Certified recount gives Atlanta City Council post to Bond

Challenger’s attorney on legal action: ‘We’ll see’

After a recount of votes cast in a race for at-large Atlanta City Council seat, Fulton County election authorities officially certified the results that showed incumbent Michael Julian Bond narrowly defeating challenger Courtney English.

But the contest may not be over.

The Fulton County Board of Registration and Elections’ unanimous vote Saturday to certify the results came after English’s attorney, David B. Dove, objected.

English had initially requested a recount, but on Monday when the board first certified the results, it looked like neither candidate had received a majority. That’s because the board initially certified votes for write-in candidates.

Without a majority of votes for either candidate, the race would head to a runoff election. English promptly withdrew the request. But on Friday, Bond’s attorney, Robert Highsmith, argued at a press conference that state law only allows write-in votes to count if they are for a certified write-in candidate.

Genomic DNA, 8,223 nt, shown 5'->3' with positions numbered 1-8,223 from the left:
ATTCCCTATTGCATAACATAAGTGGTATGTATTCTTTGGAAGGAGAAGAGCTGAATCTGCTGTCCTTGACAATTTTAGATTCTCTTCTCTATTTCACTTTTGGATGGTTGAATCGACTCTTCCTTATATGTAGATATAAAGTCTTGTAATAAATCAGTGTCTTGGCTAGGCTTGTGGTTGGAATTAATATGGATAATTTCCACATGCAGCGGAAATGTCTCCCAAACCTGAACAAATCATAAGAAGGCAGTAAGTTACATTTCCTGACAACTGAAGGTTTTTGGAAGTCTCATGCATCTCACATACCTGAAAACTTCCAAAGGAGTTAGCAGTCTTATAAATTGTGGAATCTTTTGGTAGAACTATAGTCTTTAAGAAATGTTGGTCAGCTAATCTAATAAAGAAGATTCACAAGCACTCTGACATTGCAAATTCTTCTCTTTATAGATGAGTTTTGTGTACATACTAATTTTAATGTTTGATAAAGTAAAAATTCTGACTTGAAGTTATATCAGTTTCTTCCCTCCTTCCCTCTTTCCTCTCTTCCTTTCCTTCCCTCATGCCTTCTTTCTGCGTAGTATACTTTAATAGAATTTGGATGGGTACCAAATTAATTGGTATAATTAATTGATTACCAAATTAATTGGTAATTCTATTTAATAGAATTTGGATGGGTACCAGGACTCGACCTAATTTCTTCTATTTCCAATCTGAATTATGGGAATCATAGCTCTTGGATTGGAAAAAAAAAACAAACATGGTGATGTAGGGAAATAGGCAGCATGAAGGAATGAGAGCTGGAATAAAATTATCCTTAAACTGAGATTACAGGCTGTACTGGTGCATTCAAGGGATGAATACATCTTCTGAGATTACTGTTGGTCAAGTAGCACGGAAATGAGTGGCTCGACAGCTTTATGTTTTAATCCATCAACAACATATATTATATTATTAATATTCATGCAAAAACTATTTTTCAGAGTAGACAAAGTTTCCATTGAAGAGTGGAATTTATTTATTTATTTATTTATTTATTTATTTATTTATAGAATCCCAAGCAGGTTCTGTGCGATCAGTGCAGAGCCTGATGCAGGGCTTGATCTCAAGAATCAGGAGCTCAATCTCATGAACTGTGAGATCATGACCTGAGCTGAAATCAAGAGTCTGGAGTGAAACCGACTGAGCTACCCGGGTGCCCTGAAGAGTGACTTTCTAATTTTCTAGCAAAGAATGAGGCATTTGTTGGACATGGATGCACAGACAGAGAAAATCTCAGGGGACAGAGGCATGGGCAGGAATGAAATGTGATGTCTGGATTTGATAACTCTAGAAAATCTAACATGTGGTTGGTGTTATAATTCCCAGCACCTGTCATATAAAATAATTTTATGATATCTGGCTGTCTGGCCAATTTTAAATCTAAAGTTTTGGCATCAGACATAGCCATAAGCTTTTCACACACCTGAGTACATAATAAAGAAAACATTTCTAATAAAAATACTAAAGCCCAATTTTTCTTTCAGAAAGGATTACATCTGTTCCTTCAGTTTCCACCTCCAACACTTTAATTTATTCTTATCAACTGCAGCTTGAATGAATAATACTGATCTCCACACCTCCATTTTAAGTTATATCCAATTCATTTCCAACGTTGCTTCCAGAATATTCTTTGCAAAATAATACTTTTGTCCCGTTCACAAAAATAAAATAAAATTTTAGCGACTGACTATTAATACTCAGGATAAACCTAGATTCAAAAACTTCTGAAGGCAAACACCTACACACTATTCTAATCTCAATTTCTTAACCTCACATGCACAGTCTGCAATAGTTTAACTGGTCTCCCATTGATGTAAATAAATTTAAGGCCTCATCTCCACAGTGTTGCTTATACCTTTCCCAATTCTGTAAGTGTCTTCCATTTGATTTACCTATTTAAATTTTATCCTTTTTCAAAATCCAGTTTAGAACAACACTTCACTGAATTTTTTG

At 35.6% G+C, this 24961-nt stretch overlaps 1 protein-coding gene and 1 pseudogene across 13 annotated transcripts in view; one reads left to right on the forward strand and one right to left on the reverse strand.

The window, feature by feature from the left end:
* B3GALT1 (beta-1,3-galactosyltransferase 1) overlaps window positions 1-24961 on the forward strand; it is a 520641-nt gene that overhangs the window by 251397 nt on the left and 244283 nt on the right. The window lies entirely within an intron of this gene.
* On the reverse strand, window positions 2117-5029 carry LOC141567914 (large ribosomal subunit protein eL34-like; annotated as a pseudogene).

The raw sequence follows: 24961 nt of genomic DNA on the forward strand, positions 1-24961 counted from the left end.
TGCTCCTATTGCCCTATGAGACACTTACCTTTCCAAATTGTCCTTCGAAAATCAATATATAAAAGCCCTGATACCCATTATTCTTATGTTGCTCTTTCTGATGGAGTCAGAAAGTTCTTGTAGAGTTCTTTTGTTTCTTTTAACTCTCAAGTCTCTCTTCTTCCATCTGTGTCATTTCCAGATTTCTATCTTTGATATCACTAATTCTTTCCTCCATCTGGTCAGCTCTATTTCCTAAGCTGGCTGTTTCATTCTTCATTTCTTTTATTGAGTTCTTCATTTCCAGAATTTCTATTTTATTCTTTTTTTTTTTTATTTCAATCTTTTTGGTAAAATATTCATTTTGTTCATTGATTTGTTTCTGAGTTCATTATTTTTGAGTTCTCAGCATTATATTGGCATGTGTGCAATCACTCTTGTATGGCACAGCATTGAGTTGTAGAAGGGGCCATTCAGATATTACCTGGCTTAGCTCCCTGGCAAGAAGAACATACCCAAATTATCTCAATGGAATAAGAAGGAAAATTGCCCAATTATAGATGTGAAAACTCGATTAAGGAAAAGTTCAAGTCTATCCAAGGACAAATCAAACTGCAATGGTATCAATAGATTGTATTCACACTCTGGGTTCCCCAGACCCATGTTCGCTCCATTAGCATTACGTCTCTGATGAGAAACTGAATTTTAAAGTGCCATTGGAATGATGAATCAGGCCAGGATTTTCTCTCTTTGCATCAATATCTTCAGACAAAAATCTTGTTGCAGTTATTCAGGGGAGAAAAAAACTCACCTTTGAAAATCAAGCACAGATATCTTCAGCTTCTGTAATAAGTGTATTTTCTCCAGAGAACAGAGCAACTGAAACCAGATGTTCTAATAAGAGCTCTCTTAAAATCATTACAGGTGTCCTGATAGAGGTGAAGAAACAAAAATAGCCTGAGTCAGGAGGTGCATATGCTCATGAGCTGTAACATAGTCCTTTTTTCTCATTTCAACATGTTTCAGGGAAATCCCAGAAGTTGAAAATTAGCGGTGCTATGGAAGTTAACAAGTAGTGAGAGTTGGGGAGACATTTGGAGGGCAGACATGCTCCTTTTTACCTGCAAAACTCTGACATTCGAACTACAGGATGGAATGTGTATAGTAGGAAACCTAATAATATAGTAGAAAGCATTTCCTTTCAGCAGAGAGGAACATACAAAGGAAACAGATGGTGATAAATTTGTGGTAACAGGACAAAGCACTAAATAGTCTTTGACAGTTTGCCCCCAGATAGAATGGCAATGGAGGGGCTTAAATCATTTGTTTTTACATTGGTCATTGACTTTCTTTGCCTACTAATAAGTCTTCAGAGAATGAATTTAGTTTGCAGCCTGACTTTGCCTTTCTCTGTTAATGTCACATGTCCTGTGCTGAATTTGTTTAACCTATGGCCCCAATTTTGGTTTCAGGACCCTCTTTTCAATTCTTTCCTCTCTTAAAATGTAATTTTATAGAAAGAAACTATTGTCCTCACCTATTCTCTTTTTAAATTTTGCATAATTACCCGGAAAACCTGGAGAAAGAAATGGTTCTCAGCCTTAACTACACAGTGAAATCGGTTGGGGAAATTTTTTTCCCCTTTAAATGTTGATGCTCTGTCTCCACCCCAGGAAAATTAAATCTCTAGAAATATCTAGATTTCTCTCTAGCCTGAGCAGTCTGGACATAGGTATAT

There was no such candidate in the race.

Also on Friday, the Fulton County election board announced it was moving ahead with the recount. In a statement, the board said there was no provision under state law that allowed the process to stop after it had been initiated.

Credit: Bob Andres

Credit: Bob Andres

Dove on Saturday told the board it should have rejected English's request for a recount. Under state law, the board can only consider recount requests from candidates ineligible for runoffs. Monday's certified results made both candidates eligible.

“On the basis of the certified returns on Monday, no candidate received 50 percent of the vote,” Dove said.

He also said the board could not unilaterally order a re-certification of the votes or a recount.

Without a recount, it’s not clear whether the board would have been able to recertify the vote. About 80,000 people cast ballots in the race. English lost by less than 400. The recount gave him an additional three votes.

After the hearing, Dove declined to describe any additional action English might take.

Asked if he was heading to court, Dove said: “We’ll see.”

Until recently Dove served as chief of staff to Georgia Secretary of State Brian Kemp, whose agency oversees elections in the state.